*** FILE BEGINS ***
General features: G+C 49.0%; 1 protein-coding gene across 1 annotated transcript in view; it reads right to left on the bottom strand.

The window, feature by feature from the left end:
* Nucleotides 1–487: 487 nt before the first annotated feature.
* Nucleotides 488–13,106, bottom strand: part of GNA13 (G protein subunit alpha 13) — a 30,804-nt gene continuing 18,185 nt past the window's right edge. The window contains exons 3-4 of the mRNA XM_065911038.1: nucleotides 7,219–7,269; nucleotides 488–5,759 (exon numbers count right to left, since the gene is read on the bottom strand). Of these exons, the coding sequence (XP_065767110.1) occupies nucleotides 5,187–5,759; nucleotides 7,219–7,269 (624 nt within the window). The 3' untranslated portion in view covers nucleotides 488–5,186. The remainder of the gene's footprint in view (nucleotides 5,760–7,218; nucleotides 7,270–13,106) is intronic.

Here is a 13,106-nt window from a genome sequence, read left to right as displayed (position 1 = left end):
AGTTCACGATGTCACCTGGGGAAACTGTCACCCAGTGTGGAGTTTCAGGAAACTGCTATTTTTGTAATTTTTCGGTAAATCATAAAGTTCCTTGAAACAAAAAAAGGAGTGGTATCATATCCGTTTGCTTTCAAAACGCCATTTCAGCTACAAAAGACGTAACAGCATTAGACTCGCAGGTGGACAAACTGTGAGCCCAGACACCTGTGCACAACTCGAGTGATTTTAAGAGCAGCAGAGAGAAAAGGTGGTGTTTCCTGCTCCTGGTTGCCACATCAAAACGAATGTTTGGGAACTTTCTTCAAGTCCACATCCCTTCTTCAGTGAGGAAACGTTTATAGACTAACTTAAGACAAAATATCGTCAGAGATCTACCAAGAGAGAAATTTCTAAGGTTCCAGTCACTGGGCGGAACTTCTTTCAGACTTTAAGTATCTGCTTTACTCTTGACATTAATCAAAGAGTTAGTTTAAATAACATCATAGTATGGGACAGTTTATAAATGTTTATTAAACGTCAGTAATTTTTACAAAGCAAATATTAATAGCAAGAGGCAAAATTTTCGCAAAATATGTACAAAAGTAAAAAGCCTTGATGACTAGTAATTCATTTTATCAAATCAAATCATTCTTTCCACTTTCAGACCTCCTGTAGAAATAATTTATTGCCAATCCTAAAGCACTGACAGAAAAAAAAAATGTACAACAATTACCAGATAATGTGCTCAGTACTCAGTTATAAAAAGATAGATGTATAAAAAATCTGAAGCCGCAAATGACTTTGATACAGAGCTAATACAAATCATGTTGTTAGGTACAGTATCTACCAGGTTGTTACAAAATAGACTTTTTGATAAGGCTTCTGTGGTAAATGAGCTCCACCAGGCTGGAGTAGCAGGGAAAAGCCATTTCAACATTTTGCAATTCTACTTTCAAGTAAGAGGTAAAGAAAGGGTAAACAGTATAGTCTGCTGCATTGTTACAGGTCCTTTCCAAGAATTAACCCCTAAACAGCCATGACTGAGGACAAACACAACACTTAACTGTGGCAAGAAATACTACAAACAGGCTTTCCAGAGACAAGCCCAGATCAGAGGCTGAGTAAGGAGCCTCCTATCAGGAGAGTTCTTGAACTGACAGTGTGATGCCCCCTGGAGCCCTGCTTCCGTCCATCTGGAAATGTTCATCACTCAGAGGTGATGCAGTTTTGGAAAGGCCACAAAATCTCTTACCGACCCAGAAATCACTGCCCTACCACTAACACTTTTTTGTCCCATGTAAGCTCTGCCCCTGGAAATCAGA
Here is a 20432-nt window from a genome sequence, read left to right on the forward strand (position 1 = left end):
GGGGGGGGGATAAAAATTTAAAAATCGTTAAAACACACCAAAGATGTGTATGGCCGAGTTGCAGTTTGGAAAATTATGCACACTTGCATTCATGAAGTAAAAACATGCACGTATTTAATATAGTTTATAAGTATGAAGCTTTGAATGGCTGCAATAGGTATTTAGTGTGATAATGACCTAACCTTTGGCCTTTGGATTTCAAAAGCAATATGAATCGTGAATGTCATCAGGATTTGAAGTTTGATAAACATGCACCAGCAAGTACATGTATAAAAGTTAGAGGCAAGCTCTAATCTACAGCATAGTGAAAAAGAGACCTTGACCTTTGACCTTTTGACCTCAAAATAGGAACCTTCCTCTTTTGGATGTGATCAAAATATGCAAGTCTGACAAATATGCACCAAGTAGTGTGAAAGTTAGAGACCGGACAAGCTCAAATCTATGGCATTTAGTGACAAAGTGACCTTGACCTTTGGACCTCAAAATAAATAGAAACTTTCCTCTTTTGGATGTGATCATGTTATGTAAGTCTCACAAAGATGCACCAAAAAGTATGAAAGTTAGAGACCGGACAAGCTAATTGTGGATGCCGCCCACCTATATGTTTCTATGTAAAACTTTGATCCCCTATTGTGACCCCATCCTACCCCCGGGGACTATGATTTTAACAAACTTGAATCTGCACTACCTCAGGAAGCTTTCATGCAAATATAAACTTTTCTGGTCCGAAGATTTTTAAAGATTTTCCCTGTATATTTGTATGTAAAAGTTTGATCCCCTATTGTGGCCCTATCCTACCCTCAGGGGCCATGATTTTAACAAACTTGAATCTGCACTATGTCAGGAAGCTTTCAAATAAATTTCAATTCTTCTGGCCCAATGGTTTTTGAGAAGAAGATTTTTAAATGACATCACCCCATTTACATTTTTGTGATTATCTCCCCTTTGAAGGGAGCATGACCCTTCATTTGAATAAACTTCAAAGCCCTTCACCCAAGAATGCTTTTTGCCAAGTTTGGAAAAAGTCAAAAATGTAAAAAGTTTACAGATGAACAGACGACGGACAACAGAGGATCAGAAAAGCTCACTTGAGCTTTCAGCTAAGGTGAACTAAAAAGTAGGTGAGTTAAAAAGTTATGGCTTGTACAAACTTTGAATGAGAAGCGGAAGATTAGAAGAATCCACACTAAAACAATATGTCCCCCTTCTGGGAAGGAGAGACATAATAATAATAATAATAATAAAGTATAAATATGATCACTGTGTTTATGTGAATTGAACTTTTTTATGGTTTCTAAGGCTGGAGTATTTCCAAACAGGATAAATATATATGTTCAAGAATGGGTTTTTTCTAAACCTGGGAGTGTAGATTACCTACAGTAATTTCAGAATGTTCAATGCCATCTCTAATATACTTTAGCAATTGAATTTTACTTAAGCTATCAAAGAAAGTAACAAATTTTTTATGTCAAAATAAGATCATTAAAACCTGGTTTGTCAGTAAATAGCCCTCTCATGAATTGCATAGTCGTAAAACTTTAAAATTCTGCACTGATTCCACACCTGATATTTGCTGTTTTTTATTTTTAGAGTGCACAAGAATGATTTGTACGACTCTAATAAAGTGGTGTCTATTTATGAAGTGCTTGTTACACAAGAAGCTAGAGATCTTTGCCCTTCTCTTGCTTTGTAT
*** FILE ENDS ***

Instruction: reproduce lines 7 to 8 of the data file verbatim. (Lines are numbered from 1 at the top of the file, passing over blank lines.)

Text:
Here is a 20432-nt window from a genome sequence, read left to right on the forward strand (position 1 = left end):
GGGGGGGGGATAAAAATTTAAAAATCGTTAAAACACACCAAAGATGTGTATGGCCGAGTTGCAGTTTGGAAAATTATGCACACTTGCATTCATGAAGTAAAAACATGCACGTATTTAATATAGTTTATAAGTATGAAGCTTTGAATGGCTGCAATAGGTATTTAGTGTGATAATGACCTAACCTTTGGCCTTTGGATTTCAAAAGCAATATGAATCGTGAATGTCATCAGGATTTGAAGTTTGATAAACATGCACCAGCAAGTACATGTATAAAAGTTAGAGGCAAGCTCTAATCTACAGCATAGTGAAAAAGAGACCTTGACCTTTGACCTTTTGACCTCAAAATAGGAACCTTCCTCTTTTGGATGTGATCAAAATATGCAAGTCTGACAAATATGCACCAAGTAGTGTGAAAGTTAGAGACCGGACAAGCTCAAATCTATGGCATTTAGTGACAAAGTGACCTTGACCTTTGGACCTCAAAATAAATAGAAACTTTCCTCTTTTGGATGTGATCATGTTATGTAAGTCTCACAAAGATGCACCAAAAAGTATGAAAGTTAGAGACCGGACAAGCTAATTGTGGATGCCGCCCACCTATATGTTTCTATGTAAAACTTTGATCCCCTATTGTGACCCCATCCTACCCCCGGGGACTATGATTTTAACAAACTTGAATCTGCACTACCTCAGGAAGCTTTCATGCAAATATAAACTTTTCTGGTCCGAAGATTTTTAAAGATTTTCCCTGTATATTTGTATGTAAAAGTTTGATCCCCTATTGTGGCCCTATCCTACCCTCAGGGGCCATGATTTTAACAAACTTGAATCTGCACTATGTCAGGAAGCTTTCAAATAAATTTCAATTCTTCTGGCCCAATGGTTTTTGAGAAGAAGATTTTTAAATGACATCACCCCATTTACATTTTTGTGATTATCTCCCCTTTGAAGGGAGCATGACCCTTCATTTGAATAAACTTCAAAGCCCTTCACCCAAGAATGCTTTTTGCCAAGTTTGGAAAAAGTCAAAAATGTAAAAAGTTTACAGATGAACAGACGACGGACAACAGAGGATCAGAAAAGCTCACTTGAGCTTTCAGCTAAGGTGAACTAAAAAGTAGGTGAGTTAAAAAGTTATGGCTTGTACAAACTTTGAATGAGAAGCGGAAGATTAGAAGAATCCACACTAAAACAATATGTCCCCCTTCTGGGAAGGAGAGACATAATAATAATAATAATAATAAAGTATAAATATGATCACTGTGTTTATGTGAATTGAACTTTTTTATGGTTTCTAAGGCTGGAGTATTTCCAAACAGGATAAATATATATGTTCAAGAATGGGTTTTTTCTAAACCTGGGAGTGTAGATTACCTACAGTAATTTCAGAATGTTCAATGCCATCTCTAATATACTTTAGCAATTGAATTTTACTTAAGCTATCAAAGAAAGTAACAAATTTTTTATGTCAAAATAAGATCATTAAAACCTGGTTTGTCAGTAAATAGCCCTCTCATGAATTGCATAGTCGTAAAACTTTAAAATTCTGCACTGATTCCACACCTGATATTTGCTGTTTTTTATTTTTAGAGTGCACAAGAATGATTTGTACGACTCTAATAAAGTGGTGTCTATTTATGAAGTGCTTGTTACACAAGAAGCTAGAGATCTTTGCCCTTCTCTTGCTTTGTAT